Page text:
In a widely known 2005 study, Gordon Parker, of the University of New South Wales, Australia, examines “why people crave and eat chocolate, particularly in the context of food cravings and emotional eating, and chocolate's mood state effects.” This study is accomplished through a review of chocolate’s chemical properties and also through a thorough examination of chocolate’s alleged mood altering powers. It addresses the suspected effects of many of the aforementioned chemicals present in chocolate such as caffeine, theobromine, phenylalanine, and tyramine.  However, this study highlights the fact that each of the chemicals are present in insignificant amounts in chocolate. The same chemicals exist in large amounts in other foods, yet these foods provide no sense of euphoria.  Thus, it must not actually be the chemicals at play. It concludes that,”for most people chocolate invokes anticipatory and consummatory pleasure, and is therefore an indulgence. When taken in response to a dysphoric state as an ‘emotional eating’ strategy it may provide some transient ‘comforting’ role but it is more likely to prolong rather than abort the dysphoric mood. It is not, as some would claim, an antidepressant, (Parker, 2006).”

In an alternate experiment conducted by Hendrik J. Smit of the University of Bristol, the focus was placed more on the presence of pharmacologically active compounds in chocolate and whether or not they produce significant psycho-activity.  The experiment was conducted by means of two double blind, placebo-controlled studies that intended to measure the effects of cocoa powder and methylxanthines found in a 50g chocolate bar.  In the first study, the participants were treated with 11.6 g of cocoa powder and a combination of caffeine and theobromine. They were a give a test battery once before and twice after their treatments. The second study consisted of a simple reaction time task, a rapid visual information processing task, along with a mood questionnaire that aimed to investigate the effects of both “milk” and “dark” chocolate. Their particular experiment confirmed that a normal portion of chocolate will facilitate some psychopharmalogical activity, largely as the result of caffeine and theobromine combination.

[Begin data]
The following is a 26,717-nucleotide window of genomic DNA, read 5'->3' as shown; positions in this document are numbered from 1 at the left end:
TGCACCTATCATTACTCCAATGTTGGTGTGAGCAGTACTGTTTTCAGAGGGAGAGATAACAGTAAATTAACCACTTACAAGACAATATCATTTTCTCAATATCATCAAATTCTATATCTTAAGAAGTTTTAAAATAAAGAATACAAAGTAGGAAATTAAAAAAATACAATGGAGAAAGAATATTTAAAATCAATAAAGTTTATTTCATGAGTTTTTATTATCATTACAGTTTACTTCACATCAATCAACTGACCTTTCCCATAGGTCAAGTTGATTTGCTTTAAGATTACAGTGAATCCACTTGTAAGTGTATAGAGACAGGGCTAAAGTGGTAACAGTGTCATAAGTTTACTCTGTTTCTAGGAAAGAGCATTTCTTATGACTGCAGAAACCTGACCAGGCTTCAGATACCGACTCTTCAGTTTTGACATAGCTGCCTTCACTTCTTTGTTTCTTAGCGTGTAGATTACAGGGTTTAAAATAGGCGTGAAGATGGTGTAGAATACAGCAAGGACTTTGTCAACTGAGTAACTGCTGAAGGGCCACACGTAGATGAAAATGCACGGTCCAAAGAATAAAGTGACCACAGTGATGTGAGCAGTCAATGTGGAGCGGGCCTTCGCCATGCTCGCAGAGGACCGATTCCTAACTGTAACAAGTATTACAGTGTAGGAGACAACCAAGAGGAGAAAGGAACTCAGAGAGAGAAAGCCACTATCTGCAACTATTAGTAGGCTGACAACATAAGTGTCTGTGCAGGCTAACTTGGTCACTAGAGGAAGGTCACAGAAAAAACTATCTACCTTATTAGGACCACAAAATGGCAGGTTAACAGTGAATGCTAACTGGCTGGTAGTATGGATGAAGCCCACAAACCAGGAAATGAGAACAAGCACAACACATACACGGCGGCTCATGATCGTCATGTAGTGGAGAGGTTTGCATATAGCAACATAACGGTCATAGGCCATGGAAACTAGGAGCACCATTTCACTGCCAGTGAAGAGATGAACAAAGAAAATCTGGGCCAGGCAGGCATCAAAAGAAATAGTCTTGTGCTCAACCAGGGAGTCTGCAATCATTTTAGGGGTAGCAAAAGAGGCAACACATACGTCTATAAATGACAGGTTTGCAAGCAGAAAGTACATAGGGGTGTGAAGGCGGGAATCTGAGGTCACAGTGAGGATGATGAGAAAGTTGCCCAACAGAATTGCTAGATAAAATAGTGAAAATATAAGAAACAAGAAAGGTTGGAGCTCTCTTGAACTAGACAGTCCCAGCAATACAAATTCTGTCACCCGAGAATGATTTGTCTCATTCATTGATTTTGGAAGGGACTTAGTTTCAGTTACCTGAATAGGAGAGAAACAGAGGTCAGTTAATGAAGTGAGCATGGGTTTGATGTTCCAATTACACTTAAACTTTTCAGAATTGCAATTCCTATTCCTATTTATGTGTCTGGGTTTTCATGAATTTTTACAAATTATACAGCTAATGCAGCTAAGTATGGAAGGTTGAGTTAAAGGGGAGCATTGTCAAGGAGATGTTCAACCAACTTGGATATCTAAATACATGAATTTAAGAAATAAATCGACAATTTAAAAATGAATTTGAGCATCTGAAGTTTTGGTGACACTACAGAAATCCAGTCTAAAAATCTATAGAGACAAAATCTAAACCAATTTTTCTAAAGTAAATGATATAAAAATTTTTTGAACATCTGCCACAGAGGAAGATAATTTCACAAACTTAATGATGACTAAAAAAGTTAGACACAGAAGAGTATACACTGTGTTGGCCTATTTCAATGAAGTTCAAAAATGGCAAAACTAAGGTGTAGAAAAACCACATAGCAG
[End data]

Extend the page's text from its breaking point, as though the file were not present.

A third and more recent study, conducted in Germany in 2007 by Michael Macht and Jochen Mueller, examined the effects of chocolate on negative, positive, and neutral moods and also whether or not these outcomes were simply due to palatability.  In this experiment, moods were induced in participants through the use of film clips. Results showed that eating chocolate reduced mood greater in comparison to the mood reduction that occurred in participants who were given water instead. 

Characteristics of participants in experiment 1

 

Water

Chocolate

Women

14

13

Men

10

11

Age (year)

26.0±7.9

24.5±5.9

BMI

21.4±1.7

21.2±2.2

Eating habits (DEBQ)

 Dietary restraint

2.3±0.5

2.6±1.0

 Emotional eating

2.4±0.6

2.6±0.8

 External eating

3.3±0.6

3.5±0.5

Personality (NEO-FFI)

 Neuroticism

1.9±0.6

2.0±0.7

 Extraversion

2.4±0.6

2.5±0.6

 Openness

2.8±0.4

2.8±0.4

 Agreeableness

2.7±0.4

2.6±0.5

 Conscientiousness

2.7±0.6

2.7±0.6

Data are means±SD.

The second part of the experiment showed that mood was reduced by eating palatable chocolate as opposed to non-palatable chocolate or nothing at all.  The conclusion reached was that experimentally induced moods could be reduced by the intake of chocolate. However, these effects were simply due to palatability and were therefore, highly ephemeral.

 

 

Conclu

 

Psychology Department

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sion

Maybe there are some chemical factors at play that make chocolate so pleasurable. However, that chocolate high tends to come crashing down within minutes, failing to sustain the euphoric state that it induces. Therefore, it can be concluded that not enough substantial evidence or studies exist at this time to classify chocolate as a noteworthy antidepressant.

 

References

 

Macht, M., Mueller, J. (2007). Immediate effects of chocolate on experimentally induced mood states. Retrieved September 22, 2007

 

Parker, G., Parker, I., Brotchie, H. (2006). Mood state effects of chocolate. Journal of Affective Disorders, 92,( 2-3), 149-159., from Science Direct database.

 

Smit, H., Gaffan, E., Rogers, P. (2004). Methylxanthines are the psycho-pharmacologically active constituents of chocolate. Pharmacology, 176(3-4

), 412-419.